A joint venture between Ishimoto and Niki design houses, the Naha Prefectural Museum appears as both a cascading, multi-tiered limestone waterfall and immovable monolith – the result of a geological phenomenon aeons ago. A large footprint coupled with steeply slanted precast sides render it strangely squat, yet soaring. Its appearance borrows from ancient Okinawan fortresses (gusuku) yet is simultaneously futuristic with gentle curves, rectilinear geometry and stacked forms.
Nago City Hall
The 1979 design brief for Nago City Hall was to create a critical response to the modernist ethos and a homage to Okinawan culture in concrete – a true, inclusive expression at a time of renewed hope for autonomy. The result is probably Okinawa’s most famous building. It is a tumbling agglomeration of colonnades, pergolas and terraces set upon a floorplan that resembles the outline of a B2 stealth bomber. The colonnades are formed of porous vermillion and grey concrete blocks. Tilted concrete screening slats set within the pergola roofs absorb ambient moisture and provide a breeding ground for moss. The whole structure exudes an earthy pungency that is tempered by the fragrance of weaving bougainvillaea. The place smacks of an undiscovered jungle ruin.
Nago Civic Hall & Centre
Across the road from the City Hall, by Nago Bay, sits a U-shaped complex of the civic centre, public halls and general welfare centre. Recognisable modernist features evoke a Corbusian rationality triumphing over nature.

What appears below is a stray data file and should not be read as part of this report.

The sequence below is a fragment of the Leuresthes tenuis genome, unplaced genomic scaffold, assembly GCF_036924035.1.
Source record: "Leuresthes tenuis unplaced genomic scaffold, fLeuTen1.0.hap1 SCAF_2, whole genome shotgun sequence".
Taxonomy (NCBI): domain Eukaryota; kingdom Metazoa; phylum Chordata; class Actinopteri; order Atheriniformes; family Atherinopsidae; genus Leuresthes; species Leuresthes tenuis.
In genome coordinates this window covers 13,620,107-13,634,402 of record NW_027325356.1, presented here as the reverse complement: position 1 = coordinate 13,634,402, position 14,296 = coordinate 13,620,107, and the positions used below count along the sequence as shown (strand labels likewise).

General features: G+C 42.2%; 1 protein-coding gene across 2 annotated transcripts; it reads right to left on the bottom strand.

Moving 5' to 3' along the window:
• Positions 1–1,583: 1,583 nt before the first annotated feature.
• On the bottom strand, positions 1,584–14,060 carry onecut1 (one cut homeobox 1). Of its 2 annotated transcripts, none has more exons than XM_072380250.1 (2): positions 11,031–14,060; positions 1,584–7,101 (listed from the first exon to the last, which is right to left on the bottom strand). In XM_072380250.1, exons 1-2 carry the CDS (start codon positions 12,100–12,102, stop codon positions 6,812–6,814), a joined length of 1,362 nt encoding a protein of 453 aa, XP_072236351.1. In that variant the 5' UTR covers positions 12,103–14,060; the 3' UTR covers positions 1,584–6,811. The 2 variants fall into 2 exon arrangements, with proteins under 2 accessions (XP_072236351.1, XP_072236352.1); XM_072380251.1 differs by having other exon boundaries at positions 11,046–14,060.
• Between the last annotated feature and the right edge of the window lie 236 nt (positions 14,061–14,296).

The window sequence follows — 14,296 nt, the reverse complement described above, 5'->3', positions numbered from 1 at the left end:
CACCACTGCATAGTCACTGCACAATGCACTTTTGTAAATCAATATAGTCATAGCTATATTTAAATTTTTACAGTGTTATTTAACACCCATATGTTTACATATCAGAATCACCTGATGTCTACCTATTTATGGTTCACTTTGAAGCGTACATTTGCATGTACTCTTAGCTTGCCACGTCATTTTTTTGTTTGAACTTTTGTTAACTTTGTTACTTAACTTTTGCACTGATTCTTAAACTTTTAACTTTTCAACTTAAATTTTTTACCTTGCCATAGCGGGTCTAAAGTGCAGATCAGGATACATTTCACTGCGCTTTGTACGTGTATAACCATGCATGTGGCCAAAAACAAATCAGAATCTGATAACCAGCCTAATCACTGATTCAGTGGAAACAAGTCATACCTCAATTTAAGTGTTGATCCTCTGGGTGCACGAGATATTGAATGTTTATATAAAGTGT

Gaining a National Theatre was a huge coup for this often overlooked prefecture. Again, though, the design was by a “mainlander” who, almost predictably, deployed critical regionalism. Hence, an aesthetic that mimics the traditional perforated wall known as chinibu – used to simultaneously provide ventilation and protection from harsh sunlight. The four sides of this building soar as one integral latticed curvature. To be fair, it is most impressive.
The at-risk ones
Naha Civic Hall is a brutalist – traditional hybrid gem now permanently closed and slated for demolition due to the cost of making it earthquake-proof. It holds much symbolic value as it was the site for the ceremony commemorating Okinawa’s return to Japanese sovereignty from the US in 1972.
An unfinished 1970s concrete complex set within a hillside forest. Deemed to be an eyesore within view of Nakagusuku Castle (a UNESCO World Heritage Site), it was unfortunately demolished recently.
And the rest…..
Your favourite city
Simply for the plethora of concrete architecture, I would have to say Tokyo.
Fav travel app
It’s an old school “app”: Blue Crow Media’s Concrete Tokyo Map. (WE LOVE IT TOO!)
Must-have travel item?
My Ricoh GR; it is a small camera ideal for travel and with a pukka lens.
Book: Barnabas Calder’s Raw Concrete: The Beauty of Brutalism is a compulsory read for anyone interested in brutalist architecture. On Photography by Susan Sontag has helped me greatly in my understanding of the art, as has Araki’s Self, Life Death. The merits of honing your photographic and architectural interests are perhaps best exemplified by Bernd and Hilla Becher’s Basic Forms of Industrial Buildings. In terms of fiction, I go for anything like The Trial by Franz Kafka.
Record: Drukqs by Aphex Twin and anything by Boards of Canada.
Fav film: One Flew Over the Cuckoo’s Nest.
Local bar to hang out in Probably Nana Nana (‘77) in Nago for its suave bar service, pool tables and dartboards.
All images are the Copyright of Paul Tulett
Find Paul Tulett on Instagram @brutal_zen